What's the difference between brown and white eggs? Not much, as you'll learn.

A common question I get a lot is what's the difference between brown eggs and white eggs. But believe it or not, the only difference between brown eggs and white eggs is the shell color.

Not only do they look exactly the same on the inside, the inside of the shells of both brown and white eggs are actually white!

Brown eggs and white eggs (and blue and green eggs too for that matter) taste the same and have the same nutritional value.

The nutrition and taste of an egg is determined by the hen's diet for the most part, and how fresh the egg is, not the shell color.

Brown Eggs vs. White Eggs | What's the Difference?

The different shell colors are actually dictated by breed. All eggshells start out white, then depending on the breed, the shell is either dyed with brown pigment or left white.

The brown color is applied only to the outside surface of the shell near the end of the laying process by certain brown egg laying breeds such as: 

  • Barred Rock
  • Brahma
  • Buckeye
  • Buff Orpington
  • Chantecler
  • Cochin
  • Delaware
  • Dominique
  • Java
  • Jersey Giant
  • Golden Comet/Production Red/Red Star
  • New Hampshire Red
  • Plymouth Rock
  • Rhode Island Red
  • Sussex
  • Wyandotte

Brown Eggs 

Growing up across the street from my grandparent's chicken farm, all we ever ate was brown eggs from their mixed flock of what I believe to have been Rhode Island Reds and Australorps.

As kids, we learned the jingle "brown eggs are local eggs, and local eggs are fresh." Which turned out to not be entirely incorrect, actually.

But I remember often going to friends' houses for sleepovers and seeing white eggs their Moms bought from the super market. 

The History of White Eggs

Historically, Leghorn chickens were raised by the commercial poultry farms for egg production because not only are they high-producing layers, due to their very slight body type, they don't eat as much as the larger breeds and therefore are more economical for large-scale operations to keep.

That is to say, it requires less feed (and therefore less cost) to produce one egg, so the commercial farms can keep their profit margins higher.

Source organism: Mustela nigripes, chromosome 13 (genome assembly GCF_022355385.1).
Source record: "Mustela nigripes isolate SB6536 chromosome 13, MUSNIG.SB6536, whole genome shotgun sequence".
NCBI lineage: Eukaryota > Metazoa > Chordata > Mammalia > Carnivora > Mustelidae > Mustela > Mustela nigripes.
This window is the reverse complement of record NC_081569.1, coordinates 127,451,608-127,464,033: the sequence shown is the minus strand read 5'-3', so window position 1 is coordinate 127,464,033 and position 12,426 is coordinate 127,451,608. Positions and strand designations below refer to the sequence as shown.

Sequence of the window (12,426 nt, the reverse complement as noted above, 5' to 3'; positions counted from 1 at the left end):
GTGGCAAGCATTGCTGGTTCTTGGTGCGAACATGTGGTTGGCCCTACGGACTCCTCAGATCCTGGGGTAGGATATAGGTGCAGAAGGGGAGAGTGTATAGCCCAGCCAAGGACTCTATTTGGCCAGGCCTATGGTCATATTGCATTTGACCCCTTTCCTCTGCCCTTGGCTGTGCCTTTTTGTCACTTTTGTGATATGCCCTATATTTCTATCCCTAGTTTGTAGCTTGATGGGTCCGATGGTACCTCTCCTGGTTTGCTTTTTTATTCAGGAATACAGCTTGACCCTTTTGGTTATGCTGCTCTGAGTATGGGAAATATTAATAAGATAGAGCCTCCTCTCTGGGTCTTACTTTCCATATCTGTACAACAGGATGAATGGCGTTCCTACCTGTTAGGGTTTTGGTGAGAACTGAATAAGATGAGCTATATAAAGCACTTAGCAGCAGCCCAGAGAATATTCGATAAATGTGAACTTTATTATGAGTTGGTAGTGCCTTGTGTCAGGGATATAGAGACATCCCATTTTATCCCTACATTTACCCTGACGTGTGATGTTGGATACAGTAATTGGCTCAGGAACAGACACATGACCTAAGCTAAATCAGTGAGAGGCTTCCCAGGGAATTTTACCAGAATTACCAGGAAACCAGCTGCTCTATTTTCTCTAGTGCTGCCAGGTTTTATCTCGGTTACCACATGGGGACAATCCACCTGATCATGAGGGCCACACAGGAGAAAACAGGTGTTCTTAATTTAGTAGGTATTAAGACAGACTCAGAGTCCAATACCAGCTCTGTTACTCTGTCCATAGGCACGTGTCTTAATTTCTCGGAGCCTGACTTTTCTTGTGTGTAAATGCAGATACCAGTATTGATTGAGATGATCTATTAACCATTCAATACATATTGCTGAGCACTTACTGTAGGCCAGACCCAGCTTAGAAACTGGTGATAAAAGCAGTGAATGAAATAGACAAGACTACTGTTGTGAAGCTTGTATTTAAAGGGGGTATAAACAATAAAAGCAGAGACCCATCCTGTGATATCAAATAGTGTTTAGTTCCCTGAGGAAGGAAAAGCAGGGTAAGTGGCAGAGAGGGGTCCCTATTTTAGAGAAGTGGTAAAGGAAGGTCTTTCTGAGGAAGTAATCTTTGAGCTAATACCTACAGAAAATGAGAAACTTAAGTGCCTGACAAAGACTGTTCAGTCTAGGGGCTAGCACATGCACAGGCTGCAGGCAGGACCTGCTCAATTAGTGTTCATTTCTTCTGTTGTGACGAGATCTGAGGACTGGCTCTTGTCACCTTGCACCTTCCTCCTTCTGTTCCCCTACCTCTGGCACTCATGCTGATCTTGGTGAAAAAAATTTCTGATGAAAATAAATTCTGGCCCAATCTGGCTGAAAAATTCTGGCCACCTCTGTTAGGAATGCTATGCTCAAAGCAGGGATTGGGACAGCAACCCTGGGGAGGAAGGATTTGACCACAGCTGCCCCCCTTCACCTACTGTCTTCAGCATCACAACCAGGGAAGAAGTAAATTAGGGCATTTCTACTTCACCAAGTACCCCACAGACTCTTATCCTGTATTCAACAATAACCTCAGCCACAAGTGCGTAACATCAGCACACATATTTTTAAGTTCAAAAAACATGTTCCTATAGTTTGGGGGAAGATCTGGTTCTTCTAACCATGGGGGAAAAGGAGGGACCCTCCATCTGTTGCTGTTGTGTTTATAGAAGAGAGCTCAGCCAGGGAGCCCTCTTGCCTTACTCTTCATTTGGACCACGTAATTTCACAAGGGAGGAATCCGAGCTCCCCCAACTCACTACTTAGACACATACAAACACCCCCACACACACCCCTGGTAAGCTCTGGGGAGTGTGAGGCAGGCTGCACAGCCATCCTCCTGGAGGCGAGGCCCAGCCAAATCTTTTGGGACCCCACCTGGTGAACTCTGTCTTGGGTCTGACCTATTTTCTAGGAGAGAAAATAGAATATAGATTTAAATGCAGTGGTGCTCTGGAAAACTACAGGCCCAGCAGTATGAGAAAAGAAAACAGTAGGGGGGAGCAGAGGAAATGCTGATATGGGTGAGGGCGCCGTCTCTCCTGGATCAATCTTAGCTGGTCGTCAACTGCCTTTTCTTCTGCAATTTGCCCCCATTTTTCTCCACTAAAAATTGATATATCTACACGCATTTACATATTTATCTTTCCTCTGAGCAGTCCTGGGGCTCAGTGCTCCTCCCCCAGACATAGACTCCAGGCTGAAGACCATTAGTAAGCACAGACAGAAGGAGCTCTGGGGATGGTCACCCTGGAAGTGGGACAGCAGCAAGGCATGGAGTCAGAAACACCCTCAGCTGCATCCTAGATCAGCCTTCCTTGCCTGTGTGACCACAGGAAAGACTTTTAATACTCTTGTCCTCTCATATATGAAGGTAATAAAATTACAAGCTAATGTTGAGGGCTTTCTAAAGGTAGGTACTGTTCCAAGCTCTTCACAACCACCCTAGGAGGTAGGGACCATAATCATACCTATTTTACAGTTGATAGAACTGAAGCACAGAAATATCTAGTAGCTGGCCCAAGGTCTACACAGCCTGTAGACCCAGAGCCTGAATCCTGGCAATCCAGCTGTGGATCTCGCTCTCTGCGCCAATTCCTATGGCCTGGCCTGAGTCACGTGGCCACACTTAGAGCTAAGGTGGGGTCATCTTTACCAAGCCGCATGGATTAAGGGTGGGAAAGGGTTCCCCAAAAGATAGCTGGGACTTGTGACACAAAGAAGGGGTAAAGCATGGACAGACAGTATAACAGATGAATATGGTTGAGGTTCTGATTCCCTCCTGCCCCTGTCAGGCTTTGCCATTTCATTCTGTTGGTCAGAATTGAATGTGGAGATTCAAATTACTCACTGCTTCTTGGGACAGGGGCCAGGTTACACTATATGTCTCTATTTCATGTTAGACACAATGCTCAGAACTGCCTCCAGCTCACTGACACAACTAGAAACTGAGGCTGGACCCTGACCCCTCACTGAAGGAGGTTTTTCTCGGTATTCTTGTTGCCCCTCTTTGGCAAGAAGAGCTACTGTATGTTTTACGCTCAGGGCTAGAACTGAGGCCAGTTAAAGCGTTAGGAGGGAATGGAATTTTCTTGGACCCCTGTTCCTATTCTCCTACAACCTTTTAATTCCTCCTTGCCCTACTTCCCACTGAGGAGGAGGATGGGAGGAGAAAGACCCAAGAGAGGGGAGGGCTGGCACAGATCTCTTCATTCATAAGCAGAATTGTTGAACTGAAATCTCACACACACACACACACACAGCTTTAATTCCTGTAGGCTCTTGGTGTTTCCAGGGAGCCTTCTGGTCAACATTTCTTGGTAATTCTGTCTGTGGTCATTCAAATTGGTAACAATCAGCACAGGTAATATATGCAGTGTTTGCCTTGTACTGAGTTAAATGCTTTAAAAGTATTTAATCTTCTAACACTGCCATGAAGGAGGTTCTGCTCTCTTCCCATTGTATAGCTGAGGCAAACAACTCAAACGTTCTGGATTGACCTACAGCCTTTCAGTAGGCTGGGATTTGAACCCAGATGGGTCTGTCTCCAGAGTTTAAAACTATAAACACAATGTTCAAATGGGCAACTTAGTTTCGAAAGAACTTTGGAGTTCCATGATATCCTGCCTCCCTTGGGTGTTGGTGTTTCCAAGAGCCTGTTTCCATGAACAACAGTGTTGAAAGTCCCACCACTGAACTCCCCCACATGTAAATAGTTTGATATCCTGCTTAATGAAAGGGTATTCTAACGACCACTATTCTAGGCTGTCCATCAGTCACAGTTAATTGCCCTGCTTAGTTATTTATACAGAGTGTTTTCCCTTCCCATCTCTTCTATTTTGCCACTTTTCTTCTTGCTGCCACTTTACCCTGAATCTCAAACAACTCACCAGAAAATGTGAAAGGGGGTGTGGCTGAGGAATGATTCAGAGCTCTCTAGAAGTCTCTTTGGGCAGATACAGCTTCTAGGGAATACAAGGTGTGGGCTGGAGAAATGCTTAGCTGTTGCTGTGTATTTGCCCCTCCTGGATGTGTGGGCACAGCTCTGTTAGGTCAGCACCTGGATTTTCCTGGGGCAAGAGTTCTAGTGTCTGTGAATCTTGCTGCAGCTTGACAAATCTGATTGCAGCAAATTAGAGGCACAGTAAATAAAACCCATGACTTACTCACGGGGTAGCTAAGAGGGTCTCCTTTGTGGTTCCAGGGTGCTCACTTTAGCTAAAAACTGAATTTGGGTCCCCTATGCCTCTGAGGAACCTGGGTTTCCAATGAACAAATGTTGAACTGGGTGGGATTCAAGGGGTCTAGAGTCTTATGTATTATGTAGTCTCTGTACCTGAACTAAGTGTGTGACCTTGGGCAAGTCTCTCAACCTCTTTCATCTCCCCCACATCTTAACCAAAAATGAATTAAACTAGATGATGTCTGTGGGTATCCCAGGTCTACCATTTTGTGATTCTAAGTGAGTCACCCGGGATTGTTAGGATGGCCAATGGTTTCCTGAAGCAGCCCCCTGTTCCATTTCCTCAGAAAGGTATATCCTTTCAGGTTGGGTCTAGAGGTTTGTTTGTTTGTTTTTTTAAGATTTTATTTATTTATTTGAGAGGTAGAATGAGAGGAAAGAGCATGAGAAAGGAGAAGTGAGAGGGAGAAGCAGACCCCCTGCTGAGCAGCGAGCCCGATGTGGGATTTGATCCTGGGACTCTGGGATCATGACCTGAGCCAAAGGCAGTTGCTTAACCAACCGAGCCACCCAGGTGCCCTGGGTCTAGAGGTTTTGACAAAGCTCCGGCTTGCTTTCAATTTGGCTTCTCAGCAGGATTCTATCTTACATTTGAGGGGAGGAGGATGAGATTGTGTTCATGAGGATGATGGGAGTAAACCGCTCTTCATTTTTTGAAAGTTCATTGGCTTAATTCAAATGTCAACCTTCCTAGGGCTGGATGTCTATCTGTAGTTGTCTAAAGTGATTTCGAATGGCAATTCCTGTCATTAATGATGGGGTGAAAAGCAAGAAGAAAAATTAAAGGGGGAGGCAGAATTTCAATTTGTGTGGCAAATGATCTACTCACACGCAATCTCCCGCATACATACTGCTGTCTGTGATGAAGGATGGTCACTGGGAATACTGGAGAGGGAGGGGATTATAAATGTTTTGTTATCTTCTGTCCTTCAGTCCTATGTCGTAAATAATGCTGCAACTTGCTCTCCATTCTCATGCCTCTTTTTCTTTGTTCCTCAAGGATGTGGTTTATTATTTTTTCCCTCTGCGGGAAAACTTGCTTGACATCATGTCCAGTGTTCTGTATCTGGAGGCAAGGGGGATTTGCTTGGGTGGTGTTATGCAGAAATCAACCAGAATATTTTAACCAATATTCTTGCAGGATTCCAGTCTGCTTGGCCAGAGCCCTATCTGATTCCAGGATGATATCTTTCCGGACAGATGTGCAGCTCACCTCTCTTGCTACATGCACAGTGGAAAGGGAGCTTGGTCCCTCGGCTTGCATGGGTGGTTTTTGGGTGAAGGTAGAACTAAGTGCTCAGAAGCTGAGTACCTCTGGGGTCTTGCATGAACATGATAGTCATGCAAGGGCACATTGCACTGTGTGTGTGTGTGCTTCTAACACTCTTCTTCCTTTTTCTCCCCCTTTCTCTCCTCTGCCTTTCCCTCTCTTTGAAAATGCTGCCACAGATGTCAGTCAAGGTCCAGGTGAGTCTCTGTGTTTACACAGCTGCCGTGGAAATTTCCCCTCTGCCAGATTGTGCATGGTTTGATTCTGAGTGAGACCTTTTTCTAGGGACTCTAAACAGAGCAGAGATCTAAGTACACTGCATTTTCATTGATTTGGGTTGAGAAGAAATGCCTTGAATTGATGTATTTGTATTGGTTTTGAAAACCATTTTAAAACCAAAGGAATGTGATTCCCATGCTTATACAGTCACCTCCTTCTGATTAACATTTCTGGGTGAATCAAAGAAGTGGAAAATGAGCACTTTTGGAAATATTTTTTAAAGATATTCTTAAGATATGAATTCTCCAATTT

Leghorns lay white eggs, so store bought eggs were typically white, although there are several other, less common breeds that lay white eggs, including:

  • Andalusian
  • Belgian D'Uccle
  • Campine
  • Catalana
  • Hamburg
  • Lakenvelder
  • Leghorn
  • Minorca
  • Polish
  • Russian Orloff
  • Sabelpoot
  • Sebright
  • Sicilian Buttercup
  • Silkie
  • White Faced Black Spanish

Conversely my grandparents - and other farmers - tended to raise the larger, heavier dual-purpose breeds for both meat and eggs. (Scrawny Leghorns aren't nearly as good eating as a plump Australorp!)

Being larger, they eat more feed, comparatively. They also lay brown eggs. So it became the norm that commercial eggs were white and farm or "peasant" eggs were brown.

The upper class in the cities and urban areas began to think of brown eggs as "lower class" and preferred white eggs. And so white eggs became the predominant eggs being sold to the masses commercially while farm families happily ate their brown eggs.

Brown Eggs are Local Eggs

With the interest in eating fresh, local foods on the rise about a decade ago, brown eggs began to come into favor and be seen as the "healthier" choice in eggs. 

The ensuing farm to table movement played a bit role in the rise in popularity in brown eggs, as did the uncovering of various abuses by the commercial chicken industry. 

All of a sudden the vision of fat, happy chickens frolicking happily in a pasture became extremely appealing to consumers. Far more than the idea of sad chickens living in cages no larger than a sheet of copy paper.

Grocery stores started stocking brown eggs in cartons labeled "pasture raised" "free range" and "farm fresh" and selling them for a premium. These days it seems that there are more brown eggs than white eggs at our super market! 

And they generally sell for two to three times what a dozen of white eggs sells for.

So I guess others have finally learned what we knew all along - that brown eggs are local eggs and local eggs are fresh. 

But in actuality, it's all just perception.

What's the Difference between Brown Eggs and White Eggs?

The reality is that eggs produced by local chickens allowed to roam and eat grass and bugs while they get fresh air and exercise, whether brown or white, are fresher, more nutritious and more delicious. 

The color doesn't matter. What matters is how the chickens are raised and treated, and what they are fed. Personally, I don't care what color an egg is. As long as it's fresh.  And the chicken who laid it is happy.
©2015 by Fresh Eggs Daily, Inc. and updated in 2024 for Coop to Kitchen. All rights reserved.